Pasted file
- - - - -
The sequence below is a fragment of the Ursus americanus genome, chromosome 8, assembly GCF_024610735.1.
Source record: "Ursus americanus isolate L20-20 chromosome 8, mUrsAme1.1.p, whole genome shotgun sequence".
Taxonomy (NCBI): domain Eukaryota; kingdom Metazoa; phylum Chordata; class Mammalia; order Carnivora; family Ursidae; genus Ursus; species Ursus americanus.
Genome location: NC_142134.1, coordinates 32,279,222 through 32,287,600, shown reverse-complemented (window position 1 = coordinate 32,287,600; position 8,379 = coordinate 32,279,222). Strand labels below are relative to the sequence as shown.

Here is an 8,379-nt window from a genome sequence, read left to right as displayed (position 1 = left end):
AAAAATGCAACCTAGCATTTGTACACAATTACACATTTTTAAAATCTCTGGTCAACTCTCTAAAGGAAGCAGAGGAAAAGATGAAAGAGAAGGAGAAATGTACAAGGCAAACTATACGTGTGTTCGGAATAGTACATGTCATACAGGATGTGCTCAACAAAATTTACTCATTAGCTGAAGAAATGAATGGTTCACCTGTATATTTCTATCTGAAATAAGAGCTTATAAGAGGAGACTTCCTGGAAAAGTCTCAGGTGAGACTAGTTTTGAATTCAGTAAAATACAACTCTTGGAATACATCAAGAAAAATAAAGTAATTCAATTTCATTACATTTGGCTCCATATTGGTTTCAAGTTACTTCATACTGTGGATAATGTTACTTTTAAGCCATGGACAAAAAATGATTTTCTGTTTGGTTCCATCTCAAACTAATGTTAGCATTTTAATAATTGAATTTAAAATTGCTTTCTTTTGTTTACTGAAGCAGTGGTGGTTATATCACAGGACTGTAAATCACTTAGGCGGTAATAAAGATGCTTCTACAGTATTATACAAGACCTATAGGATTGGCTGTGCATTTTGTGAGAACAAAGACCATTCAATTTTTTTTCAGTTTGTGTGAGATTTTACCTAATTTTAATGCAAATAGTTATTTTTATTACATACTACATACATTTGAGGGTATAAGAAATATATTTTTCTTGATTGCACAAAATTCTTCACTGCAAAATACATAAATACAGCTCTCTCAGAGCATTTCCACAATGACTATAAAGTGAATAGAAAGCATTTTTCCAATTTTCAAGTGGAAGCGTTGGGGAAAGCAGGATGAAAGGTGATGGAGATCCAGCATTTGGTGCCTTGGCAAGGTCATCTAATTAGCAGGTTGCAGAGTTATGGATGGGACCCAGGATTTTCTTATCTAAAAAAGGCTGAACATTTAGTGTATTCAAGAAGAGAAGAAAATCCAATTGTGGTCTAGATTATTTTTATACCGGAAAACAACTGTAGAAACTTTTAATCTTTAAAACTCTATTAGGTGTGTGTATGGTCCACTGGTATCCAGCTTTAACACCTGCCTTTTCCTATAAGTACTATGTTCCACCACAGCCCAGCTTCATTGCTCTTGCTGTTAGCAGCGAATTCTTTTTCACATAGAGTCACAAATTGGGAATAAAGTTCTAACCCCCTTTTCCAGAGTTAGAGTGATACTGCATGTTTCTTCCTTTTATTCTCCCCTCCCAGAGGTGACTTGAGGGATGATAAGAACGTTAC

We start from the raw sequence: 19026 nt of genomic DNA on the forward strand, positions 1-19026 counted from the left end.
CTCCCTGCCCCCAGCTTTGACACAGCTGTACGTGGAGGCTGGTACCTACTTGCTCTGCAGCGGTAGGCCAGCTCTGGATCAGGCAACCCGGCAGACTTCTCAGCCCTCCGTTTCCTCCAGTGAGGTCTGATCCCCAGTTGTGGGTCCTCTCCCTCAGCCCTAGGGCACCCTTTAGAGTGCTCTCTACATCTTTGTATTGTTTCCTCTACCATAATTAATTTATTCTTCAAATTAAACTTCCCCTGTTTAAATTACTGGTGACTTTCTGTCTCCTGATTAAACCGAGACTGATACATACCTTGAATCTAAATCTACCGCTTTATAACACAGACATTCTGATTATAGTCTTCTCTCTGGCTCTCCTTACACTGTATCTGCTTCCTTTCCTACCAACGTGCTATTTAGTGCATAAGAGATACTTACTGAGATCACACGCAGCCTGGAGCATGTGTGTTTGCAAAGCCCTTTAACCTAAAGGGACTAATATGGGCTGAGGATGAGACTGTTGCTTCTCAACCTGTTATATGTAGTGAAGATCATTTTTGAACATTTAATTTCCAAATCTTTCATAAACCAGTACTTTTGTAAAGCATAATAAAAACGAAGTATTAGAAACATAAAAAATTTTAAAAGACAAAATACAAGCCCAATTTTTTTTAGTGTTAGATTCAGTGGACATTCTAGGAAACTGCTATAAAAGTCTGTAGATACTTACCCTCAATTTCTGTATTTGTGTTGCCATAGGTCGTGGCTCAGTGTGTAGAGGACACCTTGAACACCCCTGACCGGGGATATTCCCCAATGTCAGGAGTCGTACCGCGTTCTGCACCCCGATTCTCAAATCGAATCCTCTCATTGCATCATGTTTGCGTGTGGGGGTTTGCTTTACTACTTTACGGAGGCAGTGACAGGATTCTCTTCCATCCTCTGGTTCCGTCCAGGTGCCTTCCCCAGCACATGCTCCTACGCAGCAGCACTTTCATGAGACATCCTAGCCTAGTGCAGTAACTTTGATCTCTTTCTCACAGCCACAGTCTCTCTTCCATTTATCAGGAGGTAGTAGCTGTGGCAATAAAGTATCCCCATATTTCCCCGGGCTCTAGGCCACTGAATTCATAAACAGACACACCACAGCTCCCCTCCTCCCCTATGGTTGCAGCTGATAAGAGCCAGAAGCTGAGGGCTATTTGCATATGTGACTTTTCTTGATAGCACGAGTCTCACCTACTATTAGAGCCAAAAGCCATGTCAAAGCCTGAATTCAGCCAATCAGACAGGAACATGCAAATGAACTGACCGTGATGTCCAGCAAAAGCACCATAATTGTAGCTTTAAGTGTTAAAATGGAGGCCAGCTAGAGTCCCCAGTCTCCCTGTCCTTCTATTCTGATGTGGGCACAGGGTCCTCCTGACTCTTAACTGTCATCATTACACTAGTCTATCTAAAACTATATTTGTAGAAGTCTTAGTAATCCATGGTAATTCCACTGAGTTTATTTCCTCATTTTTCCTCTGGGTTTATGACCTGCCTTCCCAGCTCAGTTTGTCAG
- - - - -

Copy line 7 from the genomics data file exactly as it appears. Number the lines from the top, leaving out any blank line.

We start from the raw sequence: 19026 nt of genomic DNA on the forward strand, positions 1-19026 counted from the left end.